‘Desperate decision’: Dems’ Iowa Senate pick pushes back after kissing allegation
Franken denies the incident, which did not result in charges, and says he has never before been accused of unwanted advances on women. The retired Navy vice admiral said in an interview that people in his state have already moved on.
Still, he doesn’t let the timing go unnoticed. While describing himself as an advocate for accountability, Franken pointed the finger at Republicans for the « desperate decision » to publish the report in « a Republican newspaper funded by Chuck Grassleyfunded by Republicans.
“I am an active supporter of any effort to uncover and disclose abuse of any kind. But this one didn’t happen,” Franken said. « I’m so disappointed that anything negative has come up about it. Because we’re on eight cylinders. We’re cruising…it was just an oddity. It’s not part of the picture anymore.
Iowa Field Report’s writing of the Franken police report was written by GOP consultant Luke Martz, whose LinkedIn profile identifies him as the site’s founder and editor.
Responding to Franken’s comments about how the police report came to light, Grassley spokeswoman Michaela Sundermann said « to dismiss her assault allegations as politically motivated is baseless and disrespectful. »
« Mike Franken is not the victim here, and he should hold himself to a higher standard as a candidate for public office, » Sundermann said.
With just seven weeks to go until Election Day, the allegation has rocked a once dormant race in Iowa, which sits on the periphery of the Senate map as parties and super PACs make their final spending decisions for mid-terms. That’s closer than expected, according to public polls, but not as close as Democrats’ other pickup opportunities in Ohio, Florida and North Carolina.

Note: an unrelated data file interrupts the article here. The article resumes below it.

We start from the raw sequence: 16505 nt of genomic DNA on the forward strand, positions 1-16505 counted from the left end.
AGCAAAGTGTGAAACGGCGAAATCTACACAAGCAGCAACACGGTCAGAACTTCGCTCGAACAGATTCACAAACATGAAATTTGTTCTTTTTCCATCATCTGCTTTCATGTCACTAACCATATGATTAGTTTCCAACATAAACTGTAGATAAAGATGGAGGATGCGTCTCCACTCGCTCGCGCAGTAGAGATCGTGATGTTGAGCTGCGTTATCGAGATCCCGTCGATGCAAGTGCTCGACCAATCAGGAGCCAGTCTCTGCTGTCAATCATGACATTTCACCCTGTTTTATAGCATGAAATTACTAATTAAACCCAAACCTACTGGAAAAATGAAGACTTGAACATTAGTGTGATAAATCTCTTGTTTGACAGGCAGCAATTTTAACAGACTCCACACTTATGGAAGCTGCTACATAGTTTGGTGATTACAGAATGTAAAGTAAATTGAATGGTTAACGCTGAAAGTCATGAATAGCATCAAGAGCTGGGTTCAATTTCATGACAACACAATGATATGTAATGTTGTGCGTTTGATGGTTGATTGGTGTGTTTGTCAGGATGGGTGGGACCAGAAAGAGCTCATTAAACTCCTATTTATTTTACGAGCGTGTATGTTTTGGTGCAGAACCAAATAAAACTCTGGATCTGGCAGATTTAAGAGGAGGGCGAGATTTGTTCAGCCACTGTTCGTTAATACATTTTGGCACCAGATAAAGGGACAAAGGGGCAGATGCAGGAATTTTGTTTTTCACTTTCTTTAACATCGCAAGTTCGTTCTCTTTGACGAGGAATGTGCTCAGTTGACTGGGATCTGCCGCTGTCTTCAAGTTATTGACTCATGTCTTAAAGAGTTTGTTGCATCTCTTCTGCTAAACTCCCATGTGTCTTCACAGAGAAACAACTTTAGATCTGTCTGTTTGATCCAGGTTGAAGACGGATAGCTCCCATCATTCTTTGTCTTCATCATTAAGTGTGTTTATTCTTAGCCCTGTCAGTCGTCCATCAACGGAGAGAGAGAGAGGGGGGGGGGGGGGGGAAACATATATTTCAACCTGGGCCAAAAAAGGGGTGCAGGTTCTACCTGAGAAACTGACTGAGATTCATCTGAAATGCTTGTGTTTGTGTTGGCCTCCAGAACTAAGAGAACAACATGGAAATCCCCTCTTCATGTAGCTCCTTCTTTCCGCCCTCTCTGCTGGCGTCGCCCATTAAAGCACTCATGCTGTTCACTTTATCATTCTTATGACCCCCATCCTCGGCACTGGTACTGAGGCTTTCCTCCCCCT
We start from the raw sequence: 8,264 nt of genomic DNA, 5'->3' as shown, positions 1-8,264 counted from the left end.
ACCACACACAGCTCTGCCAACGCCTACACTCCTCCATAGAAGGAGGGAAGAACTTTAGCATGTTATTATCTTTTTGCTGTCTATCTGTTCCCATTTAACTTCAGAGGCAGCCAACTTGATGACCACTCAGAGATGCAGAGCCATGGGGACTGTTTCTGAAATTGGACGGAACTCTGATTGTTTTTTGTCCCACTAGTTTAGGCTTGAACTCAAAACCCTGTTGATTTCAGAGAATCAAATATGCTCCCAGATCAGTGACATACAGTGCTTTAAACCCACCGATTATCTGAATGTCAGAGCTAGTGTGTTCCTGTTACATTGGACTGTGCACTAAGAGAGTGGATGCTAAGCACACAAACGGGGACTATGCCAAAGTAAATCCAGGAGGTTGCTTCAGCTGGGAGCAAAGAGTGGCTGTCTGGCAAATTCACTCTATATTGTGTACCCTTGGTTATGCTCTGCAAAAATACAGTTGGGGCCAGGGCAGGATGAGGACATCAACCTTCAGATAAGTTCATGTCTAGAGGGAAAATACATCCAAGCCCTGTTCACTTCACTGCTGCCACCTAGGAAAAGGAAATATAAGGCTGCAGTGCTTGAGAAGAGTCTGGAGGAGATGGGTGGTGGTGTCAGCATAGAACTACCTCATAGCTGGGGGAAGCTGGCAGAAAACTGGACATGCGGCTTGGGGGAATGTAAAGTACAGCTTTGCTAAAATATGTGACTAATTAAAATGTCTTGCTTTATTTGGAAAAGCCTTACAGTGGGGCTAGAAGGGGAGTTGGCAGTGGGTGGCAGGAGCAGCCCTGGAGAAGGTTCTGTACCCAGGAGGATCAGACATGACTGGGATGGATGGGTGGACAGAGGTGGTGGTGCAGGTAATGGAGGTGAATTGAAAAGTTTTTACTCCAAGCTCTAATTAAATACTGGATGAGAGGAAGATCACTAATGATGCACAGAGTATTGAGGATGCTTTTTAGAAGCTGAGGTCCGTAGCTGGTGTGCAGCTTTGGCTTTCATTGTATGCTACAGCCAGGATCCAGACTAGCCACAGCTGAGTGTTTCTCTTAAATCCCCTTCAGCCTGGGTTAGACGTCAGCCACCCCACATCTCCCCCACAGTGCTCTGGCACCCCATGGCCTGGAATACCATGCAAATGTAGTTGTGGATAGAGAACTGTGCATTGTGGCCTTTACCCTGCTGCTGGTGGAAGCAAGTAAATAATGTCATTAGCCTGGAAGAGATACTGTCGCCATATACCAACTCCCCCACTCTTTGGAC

In addition, the Democratic Senate Campaign Committee protects half a dozen incumbents in battleground states. Bringing those senators back is the DSCC’s main task and the easiest route to retaining the majority — something that made Franken’s job difficult even before the police report came out.
Being a Democrat in Iowa isn’t easy these days: Democrats have lost the last four Senate races. Senate Majority Leader chuck schumer recently bashed Franken’s chances while dining with co-workers, according to Punchbowl News. Schumer also excluded Iowa from its $15 million allocation for Senate races.
Despite the frosty reception so far, Franken believes the Democratic leader will get on board.
« I think Chuck Schumer is happy with our performance, and secretly – he may not say it in public – he’s proud of what we’re doing. And I would expect that [once] he has a poll … and suddenly we are two points, or are we ahead? That suddenly his interest is going to skyrocket,” Franken said.
Maybe not. David Bergstein, spokesman for the Senate Democrats’ campaign arm, said, « The DSCC is not involved in this race. » The Schumer-linked Senate Majority PAC, whose Duty and Honor affiliate PAC spent about $250,000 to attack Grassley according to AdImpact, declined to comment.